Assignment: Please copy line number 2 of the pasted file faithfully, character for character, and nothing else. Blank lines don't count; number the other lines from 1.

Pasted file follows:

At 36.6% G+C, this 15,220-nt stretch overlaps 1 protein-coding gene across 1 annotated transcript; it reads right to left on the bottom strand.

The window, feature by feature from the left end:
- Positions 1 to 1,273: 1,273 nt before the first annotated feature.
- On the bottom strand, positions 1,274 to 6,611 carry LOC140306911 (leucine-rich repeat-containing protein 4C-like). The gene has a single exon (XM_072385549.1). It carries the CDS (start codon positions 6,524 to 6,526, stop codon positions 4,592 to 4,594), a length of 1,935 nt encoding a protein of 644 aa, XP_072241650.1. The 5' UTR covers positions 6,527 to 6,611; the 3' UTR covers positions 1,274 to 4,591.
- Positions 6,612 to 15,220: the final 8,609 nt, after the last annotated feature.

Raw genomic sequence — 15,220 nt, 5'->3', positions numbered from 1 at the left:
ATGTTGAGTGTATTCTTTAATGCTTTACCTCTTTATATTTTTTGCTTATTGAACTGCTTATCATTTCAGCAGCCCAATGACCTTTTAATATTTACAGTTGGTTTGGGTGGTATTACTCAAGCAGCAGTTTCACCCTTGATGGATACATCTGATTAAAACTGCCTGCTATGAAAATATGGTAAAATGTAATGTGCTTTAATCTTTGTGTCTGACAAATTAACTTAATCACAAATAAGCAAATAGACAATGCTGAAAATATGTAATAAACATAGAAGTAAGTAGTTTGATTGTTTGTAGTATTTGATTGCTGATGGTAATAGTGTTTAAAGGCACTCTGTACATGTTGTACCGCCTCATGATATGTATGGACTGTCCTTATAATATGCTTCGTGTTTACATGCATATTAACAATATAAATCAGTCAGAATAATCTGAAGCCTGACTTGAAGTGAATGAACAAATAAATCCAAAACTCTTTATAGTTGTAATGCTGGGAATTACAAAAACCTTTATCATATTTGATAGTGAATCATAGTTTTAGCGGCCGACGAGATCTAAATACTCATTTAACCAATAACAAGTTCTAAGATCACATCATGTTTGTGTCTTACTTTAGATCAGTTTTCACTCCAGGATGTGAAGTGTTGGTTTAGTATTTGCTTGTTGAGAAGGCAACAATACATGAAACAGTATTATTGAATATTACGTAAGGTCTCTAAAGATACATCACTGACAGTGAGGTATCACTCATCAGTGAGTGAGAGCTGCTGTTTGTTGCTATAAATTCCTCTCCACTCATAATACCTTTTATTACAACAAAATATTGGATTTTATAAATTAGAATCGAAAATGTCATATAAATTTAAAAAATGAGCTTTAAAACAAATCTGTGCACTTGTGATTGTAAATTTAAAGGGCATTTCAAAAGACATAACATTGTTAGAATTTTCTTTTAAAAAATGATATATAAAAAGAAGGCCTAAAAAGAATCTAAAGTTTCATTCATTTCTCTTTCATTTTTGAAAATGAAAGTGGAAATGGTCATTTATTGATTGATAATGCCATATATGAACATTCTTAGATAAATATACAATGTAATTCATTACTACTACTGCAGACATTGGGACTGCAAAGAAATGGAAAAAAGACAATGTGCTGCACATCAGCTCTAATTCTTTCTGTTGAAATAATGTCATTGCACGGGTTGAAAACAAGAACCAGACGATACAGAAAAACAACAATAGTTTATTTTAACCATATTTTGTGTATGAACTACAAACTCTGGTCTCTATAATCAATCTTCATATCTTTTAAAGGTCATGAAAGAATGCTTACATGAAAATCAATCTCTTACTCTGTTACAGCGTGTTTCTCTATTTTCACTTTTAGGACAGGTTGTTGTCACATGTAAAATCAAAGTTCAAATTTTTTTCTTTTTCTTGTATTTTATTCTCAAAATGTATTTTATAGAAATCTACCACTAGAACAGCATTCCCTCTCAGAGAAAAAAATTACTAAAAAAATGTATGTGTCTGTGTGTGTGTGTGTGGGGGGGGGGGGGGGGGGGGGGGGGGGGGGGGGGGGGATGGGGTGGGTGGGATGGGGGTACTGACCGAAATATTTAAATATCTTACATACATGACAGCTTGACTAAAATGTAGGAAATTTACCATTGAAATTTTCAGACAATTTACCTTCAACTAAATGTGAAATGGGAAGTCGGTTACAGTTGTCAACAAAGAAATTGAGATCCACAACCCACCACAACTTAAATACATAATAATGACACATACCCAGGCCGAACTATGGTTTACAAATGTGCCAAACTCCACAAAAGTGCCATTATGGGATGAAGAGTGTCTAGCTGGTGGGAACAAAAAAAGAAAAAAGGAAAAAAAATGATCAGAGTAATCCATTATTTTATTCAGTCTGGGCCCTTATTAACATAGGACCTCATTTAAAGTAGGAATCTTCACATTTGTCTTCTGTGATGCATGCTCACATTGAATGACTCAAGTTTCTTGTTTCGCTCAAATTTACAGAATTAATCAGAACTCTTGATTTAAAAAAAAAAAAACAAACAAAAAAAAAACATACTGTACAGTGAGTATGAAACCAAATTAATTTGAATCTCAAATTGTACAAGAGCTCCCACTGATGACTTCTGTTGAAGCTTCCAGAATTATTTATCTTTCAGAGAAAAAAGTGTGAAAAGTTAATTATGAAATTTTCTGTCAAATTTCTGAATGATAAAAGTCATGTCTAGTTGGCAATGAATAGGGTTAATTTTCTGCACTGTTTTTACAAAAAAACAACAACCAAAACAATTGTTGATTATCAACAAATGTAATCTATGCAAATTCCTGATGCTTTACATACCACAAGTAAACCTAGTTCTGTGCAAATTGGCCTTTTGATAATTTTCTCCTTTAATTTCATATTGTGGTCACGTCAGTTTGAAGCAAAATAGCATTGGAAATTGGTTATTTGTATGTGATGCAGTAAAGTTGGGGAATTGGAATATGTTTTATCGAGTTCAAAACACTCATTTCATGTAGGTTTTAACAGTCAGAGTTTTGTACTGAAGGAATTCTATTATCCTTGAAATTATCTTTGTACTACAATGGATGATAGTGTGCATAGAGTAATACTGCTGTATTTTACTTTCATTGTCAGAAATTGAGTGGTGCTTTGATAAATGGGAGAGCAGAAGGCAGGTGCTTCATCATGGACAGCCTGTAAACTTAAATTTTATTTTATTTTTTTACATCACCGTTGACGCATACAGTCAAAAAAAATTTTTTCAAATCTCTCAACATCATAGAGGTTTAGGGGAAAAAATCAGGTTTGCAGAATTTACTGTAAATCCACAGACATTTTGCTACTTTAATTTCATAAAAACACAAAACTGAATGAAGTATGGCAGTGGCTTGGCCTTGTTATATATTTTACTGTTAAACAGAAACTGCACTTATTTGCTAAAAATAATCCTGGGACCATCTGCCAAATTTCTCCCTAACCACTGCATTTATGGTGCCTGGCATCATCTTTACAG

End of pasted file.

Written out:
The window, feature by feature from the left end: